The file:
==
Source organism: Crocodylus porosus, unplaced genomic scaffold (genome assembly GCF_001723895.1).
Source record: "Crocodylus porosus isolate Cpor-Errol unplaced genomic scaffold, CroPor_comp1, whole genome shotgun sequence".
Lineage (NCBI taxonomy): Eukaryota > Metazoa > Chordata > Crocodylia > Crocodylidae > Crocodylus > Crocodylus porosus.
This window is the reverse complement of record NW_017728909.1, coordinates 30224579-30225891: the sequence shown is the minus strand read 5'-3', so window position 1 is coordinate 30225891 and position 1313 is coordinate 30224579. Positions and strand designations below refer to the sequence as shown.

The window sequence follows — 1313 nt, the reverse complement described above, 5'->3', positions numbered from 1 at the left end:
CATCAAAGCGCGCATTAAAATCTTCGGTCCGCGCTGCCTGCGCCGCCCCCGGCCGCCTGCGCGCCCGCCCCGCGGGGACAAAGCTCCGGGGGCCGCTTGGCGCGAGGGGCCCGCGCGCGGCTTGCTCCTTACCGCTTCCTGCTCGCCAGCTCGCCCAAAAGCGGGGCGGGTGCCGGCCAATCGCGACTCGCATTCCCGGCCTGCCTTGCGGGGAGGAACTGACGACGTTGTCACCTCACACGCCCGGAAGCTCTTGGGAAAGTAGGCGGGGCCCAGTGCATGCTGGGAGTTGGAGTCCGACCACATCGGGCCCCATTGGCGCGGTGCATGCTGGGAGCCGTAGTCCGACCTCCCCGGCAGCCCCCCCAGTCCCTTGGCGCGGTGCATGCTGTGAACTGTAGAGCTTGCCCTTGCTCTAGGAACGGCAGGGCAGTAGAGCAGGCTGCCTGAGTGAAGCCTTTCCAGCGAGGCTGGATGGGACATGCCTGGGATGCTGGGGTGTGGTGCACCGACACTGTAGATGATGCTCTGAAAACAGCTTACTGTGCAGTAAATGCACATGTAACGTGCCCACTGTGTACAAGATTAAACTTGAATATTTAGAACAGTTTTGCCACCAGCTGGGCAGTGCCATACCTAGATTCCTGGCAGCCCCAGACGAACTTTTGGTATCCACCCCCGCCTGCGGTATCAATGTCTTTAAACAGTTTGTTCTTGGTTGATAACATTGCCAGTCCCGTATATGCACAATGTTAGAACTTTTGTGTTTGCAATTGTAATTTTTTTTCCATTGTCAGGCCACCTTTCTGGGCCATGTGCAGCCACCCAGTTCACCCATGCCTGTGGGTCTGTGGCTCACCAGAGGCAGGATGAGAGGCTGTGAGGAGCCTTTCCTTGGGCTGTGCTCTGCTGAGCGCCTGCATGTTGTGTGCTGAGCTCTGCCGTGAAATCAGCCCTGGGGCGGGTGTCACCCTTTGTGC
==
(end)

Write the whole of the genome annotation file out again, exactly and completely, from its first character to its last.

Source organism: Crocodylus porosus, unplaced genomic scaffold (genome assembly GCF_001723895.1).
Source record: "Crocodylus porosus isolate Cpor-Errol unplaced genomic scaffold, CroPor_comp1, whole genome shotgun sequence".
Lineage (NCBI taxonomy): Eukaryota > Metazoa > Chordata > Crocodylia > Crocodylidae > Crocodylus > Crocodylus porosus.
This window is the reverse complement of record NW_017728909.1, coordinates 30224579-30225891: the sequence shown is the minus strand read 5'-3', so window position 1 is coordinate 30225891 and position 1313 is coordinate 30224579. Positions and strand designations below refer to the sequence as shown.

The window sequence follows — 1313 nt, the reverse complement described above, 5'->3', positions numbered from 1 at the left end:
CATCAAAGCGCGCATTAAAATCTTCGGTCCGCGCTGCCTGCGCCGCCCCCGGCCGCCTGCGCGCCCGCCCCGCGGGGACAAAGCTCCGGGGGCCGCTTGGCGCGAGGGGCCCGCGCGCGGCTTGCTCCTTACCGCTTCCTGCTCGCCAGCTCGCCCAAAAGCGGGGCGGGTGCCGGCCAATCGCGACTCGCATTCCCGGCCTGCCTTGCGGGGAGGAACTGACGACGTTGTCACCTCACACGCCCGGAAGCTCTTGGGAAAGTAGGCGGGGCCCAGTGCATGCTGGGAGTTGGAGTCCGACCACATCGGGCCCCATTGGCGCGGTGCATGCTGGGAGCCGTAGTCCGACCTCCCCGGCAGCCCCCCCAGTCCCTTGGCGCGGTGCATGCTGTGAACTGTAGAGCTTGCCCTTGCTCTAGGAACGGCAGGGCAGTAGAGCAGGCTGCCTGAGTGAAGCCTTTCCAGCGAGGCTGGATGGGACATGCCTGGGATGCTGGGGTGTGGTGCACCGACACTGTAGATGATGCTCTGAAAACAGCTTACTGTGCAGTAAATGCACATGTAACGTGCCCACTGTGTACAAGATTAAACTTGAATATTTAGAACAGTTTTGCCACCAGCTGGGCAGTGCCATACCTAGATTCCTGGCAGCCCCAGACGAACTTTTGGTATCCACCCCCGCCTGCGGTATCAATGTCTTTAAACAGTTTGTTCTTGGTTGATAACATTGCCAGTCCCGTATATGCACAATGTTAGAACTTTTGTGTTTGCAATTGTAATTTTTTTTCCATTGTCAGGCCACCTTTCTGGGCCATGTGCAGCCACCCAGTTCACCCATGCCTGTGGGTCTGTGGCTCACCAGAGGCAGGATGAGAGGCTGTGAGGAGCCTTTCCTTGGGCTGTGCTCTGCTGAGCGCCTGCATGTTGTGTGCTGAGCTCTGCCGTGAAATCAGCCCTGGGGCGGGTGTCACCCTTTGTGC